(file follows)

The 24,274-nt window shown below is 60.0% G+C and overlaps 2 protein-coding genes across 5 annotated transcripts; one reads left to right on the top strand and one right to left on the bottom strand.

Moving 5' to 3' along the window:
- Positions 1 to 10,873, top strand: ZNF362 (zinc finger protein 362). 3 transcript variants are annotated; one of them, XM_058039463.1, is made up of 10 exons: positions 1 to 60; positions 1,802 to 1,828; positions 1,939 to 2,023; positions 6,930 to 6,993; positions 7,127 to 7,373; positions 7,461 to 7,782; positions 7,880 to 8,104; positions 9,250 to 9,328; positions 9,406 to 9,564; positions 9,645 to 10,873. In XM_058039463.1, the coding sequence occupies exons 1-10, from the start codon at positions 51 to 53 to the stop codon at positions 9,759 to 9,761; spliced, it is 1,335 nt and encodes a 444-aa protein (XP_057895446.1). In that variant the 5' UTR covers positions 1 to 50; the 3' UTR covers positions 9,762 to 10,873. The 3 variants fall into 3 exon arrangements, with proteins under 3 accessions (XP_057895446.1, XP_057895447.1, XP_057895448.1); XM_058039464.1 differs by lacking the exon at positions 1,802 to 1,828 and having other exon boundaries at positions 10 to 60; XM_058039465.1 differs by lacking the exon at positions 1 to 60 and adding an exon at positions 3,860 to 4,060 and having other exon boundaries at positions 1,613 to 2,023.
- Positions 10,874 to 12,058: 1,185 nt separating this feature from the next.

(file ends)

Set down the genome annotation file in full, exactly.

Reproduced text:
The 24,274-nt window shown below is 60.0% G+C and overlaps 2 protein-coding genes across 5 annotated transcripts; one reads left to right on the top strand and one right to left on the bottom strand.

Moving 5' to 3' along the window:
- Positions 1 to 10,873, top strand: ZNF362 (zinc finger protein 362). 3 transcript variants are annotated; one of them, XM_058039463.1, is made up of 10 exons: positions 1 to 60; positions 1,802 to 1,828; positions 1,939 to 2,023; positions 6,930 to 6,993; positions 7,127 to 7,373; positions 7,461 to 7,782; positions 7,880 to 8,104; positions 9,250 to 9,328; positions 9,406 to 9,564; positions 9,645 to 10,873. In XM_058039463.1, the coding sequence occupies exons 1-10, from the start codon at positions 51 to 53 to the stop codon at positions 9,759 to 9,761; spliced, it is 1,335 nt and encodes a 444-aa protein (XP_057895446.1). In that variant the 5' UTR covers positions 1 to 50; the 3' UTR covers positions 9,762 to 10,873. The 3 variants fall into 3 exon arrangements, with proteins under 3 accessions (XP_057895446.1, XP_057895447.1, XP_057895448.1); XM_058039464.1 differs by lacking the exon at positions 1,802 to 1,828 and having other exon boundaries at positions 10 to 60; XM_058039465.1 differs by lacking the exon at positions 1 to 60 and adding an exon at positions 3,860 to 4,060 and having other exon boundaries at positions 1,613 to 2,023.
- Positions 10,874 to 12,058: 1,185 nt separating this feature from the next.